Guide to Rome, Italy
Your need-to-know guide to Rome
Published 07 August 2008 in Destination Guides
What: Capital of Italy
Location: Situated on the River Tiber between the Apennine Mountains and the Tyrrhenian Sea, in the middle of the Italian peninsula - halfway along Italy's western coast, about 20km (12m) inland.
Time Zone: GMT +1
Weights and Measures: Metric
Electricity: 220V 50Hz - standard two pin plug.
Tipping: Service is usually included in restaurant bills but Italians tip waiters unless the service was bad. 10% is the norm.
Weather: Rome has a mild climate
Fiumicino "Leonardo da Vinci" (FCO) This is Rome's major airport. To get to central Rome use the Express Train to Termini railway station (25-30 minutes). It runs every 30 minutes.
Ciampino (CIA) To get to the city you must first take a Cotral bus (every half hour) and then subway A from Anagnina station. Also available is the Terravision Shuttle in conjunction with Ryanair and Easy-Jet flights.
Entry: A valid passport is required.
Getting Around Rome:
Buses/Trams: Run 5am to midnight. The bus is ideal for visiting the main tourist sites. Pick up a map of bus routes from ATAC (city bus company) booth outside Stazione Termini. Bus tickets cost 1 euro and are good for any ATAC city bus, tran and one metro ride. It must be used within 75 minutes of the first use. Also this must be stamped by the machines at the back entrace of the bus or tram. Inspectors do check. Tickets can be bought at any terminus, news-stand, tobacconist and bar.
There are also special price full day tickets (1 euro) called BIG. These can be used on the Metro too. A five-day ticket (CIS 16 euros) and monthly passes. All are available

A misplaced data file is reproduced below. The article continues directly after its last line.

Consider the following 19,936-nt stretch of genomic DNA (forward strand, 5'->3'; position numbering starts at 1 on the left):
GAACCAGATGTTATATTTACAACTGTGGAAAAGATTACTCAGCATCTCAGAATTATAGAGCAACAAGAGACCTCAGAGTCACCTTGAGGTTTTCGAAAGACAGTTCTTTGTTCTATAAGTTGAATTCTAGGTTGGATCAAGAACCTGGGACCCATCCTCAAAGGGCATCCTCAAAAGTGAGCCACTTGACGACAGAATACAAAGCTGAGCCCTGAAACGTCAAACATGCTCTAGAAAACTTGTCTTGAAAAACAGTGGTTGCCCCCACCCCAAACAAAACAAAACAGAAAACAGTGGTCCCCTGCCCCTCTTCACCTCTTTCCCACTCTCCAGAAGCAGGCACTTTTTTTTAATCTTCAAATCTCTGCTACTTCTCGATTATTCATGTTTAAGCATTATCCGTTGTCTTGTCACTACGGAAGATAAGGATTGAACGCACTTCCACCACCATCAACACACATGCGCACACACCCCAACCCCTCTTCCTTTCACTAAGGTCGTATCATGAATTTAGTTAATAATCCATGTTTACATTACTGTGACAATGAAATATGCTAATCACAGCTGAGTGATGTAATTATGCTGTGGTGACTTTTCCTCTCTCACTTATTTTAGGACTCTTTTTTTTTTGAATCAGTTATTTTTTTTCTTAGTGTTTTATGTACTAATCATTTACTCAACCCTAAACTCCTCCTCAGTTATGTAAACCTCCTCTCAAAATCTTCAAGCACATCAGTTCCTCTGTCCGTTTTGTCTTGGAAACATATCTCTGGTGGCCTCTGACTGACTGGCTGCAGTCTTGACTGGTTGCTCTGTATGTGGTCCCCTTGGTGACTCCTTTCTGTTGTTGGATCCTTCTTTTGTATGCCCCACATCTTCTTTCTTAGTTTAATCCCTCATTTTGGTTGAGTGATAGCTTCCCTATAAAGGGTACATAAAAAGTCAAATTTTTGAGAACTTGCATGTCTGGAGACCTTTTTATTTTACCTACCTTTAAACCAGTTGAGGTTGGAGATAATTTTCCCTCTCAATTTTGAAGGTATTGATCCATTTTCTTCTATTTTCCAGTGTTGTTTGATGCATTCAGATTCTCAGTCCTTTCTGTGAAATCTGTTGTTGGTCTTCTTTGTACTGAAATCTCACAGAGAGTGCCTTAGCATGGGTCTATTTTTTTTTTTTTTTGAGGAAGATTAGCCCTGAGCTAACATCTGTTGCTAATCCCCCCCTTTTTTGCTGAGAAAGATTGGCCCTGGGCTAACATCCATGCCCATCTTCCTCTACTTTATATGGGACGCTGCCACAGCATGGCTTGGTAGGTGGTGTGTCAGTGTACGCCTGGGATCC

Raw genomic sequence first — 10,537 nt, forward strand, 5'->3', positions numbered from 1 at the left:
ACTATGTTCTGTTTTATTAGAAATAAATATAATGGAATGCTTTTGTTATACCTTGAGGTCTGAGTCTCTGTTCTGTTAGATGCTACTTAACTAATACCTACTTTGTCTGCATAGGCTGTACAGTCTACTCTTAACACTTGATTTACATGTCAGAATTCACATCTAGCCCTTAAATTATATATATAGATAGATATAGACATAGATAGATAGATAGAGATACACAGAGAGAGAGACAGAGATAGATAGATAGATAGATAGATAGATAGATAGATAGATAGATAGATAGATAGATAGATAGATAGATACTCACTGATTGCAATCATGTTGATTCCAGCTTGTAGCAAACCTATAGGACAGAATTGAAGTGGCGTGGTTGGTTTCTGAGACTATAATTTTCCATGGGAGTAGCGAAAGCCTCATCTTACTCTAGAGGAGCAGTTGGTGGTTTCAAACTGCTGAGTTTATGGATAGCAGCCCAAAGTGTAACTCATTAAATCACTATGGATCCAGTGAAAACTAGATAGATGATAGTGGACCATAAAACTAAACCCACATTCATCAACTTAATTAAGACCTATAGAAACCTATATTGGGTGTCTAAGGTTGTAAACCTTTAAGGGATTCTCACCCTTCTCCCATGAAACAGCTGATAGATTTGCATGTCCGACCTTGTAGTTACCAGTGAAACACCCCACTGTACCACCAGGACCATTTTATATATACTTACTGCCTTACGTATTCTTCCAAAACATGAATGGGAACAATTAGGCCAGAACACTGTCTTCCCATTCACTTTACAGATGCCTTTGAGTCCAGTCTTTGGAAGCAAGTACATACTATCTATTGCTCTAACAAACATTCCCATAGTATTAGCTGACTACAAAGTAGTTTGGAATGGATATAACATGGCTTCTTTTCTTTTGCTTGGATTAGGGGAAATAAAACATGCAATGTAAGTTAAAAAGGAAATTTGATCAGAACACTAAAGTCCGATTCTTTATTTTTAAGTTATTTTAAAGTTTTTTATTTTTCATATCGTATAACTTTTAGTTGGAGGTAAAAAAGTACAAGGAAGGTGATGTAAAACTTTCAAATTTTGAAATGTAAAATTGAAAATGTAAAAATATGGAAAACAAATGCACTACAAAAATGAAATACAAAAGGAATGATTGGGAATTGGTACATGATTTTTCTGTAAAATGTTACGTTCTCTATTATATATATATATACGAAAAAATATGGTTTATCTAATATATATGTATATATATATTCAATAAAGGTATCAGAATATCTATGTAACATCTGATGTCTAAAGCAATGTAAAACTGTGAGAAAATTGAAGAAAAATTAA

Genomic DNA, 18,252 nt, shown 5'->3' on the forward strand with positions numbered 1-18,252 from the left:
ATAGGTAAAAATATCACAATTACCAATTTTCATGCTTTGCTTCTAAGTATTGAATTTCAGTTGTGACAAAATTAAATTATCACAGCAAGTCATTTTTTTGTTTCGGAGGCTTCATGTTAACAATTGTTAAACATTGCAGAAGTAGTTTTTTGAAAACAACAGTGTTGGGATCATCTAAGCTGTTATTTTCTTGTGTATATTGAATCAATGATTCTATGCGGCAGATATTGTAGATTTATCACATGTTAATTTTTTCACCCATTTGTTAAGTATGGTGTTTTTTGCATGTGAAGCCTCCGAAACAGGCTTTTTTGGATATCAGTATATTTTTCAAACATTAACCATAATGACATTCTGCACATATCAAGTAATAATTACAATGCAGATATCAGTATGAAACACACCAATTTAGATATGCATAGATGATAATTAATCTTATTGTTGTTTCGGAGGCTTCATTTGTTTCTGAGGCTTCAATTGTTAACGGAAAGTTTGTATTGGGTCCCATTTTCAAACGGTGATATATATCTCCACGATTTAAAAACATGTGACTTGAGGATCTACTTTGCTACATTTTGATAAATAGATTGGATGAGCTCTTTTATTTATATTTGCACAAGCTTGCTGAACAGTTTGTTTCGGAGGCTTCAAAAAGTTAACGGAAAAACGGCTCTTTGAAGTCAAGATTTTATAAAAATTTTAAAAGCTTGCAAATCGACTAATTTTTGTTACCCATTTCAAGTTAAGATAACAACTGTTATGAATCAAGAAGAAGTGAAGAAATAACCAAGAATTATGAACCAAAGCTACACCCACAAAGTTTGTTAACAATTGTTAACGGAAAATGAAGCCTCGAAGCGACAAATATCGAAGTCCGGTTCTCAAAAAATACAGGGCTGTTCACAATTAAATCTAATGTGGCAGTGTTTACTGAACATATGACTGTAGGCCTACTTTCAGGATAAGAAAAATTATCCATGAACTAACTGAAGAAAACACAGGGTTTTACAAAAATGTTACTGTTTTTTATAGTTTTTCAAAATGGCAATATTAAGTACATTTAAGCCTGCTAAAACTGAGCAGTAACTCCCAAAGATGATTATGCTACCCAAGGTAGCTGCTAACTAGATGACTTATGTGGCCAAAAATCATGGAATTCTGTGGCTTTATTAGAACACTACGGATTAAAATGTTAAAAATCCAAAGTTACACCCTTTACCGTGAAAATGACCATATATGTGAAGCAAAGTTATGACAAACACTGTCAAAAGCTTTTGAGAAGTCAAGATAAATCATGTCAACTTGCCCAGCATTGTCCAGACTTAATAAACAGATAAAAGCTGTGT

Taxi: Official Taxis are white and though plentiful its easier to find one at a taxi stop rather than to hail one. They are quite expensive and levy charges for luggage on Sundays and after 10pm.
OVERVIEW Of Rome
With nearly three millenia of history, Rome, The Eternal City, is unbeatable when it comes to antiquity and historical sites: The opulent Vatican, The Forum from where Julius Ceasar ruled and the monumental Colosseum, not to mention the temples, basilicas, churches, palazzi, parks, exquisite fountains and museums. With so much to see, it's easy to see why Rome wasn't built in a day!
Only in Rome could you have an audience with the pope, shop in the market place and sip coffee in the shadows of the Pantheon and still have time for a siesta in the afternoon.
Conveniently, most of the major sights are within walking distance from the central railway station, Stazione Termini, so it is quite possible to walk to the Forum and then the Colloseum and Vatican in one stint.
The historic centre, centro storico, located between Via del Corso and the Tever (River Tiber), comprises a labyrinth of twisty, cobbled streets where you will find buildings from the Renaissance period, baroque churches, palaces, the romantic Piazza Navona, the sweeping Spanish steps the world-famous Trevi fountain.
Rome also offers fantastic designer shopping, jewellery, antiques or ancient markets. You may find yourself having to choose between sight-seeing or shopping.
Be the first to leave a comment
Add Your Comment
Related Items5 things to do in and around Rome
Rome Top Ten
Three day city break in Rome
Six Halloween destinations in Europe
Hopes for an increase in travel to Rome if an American Pope is chosen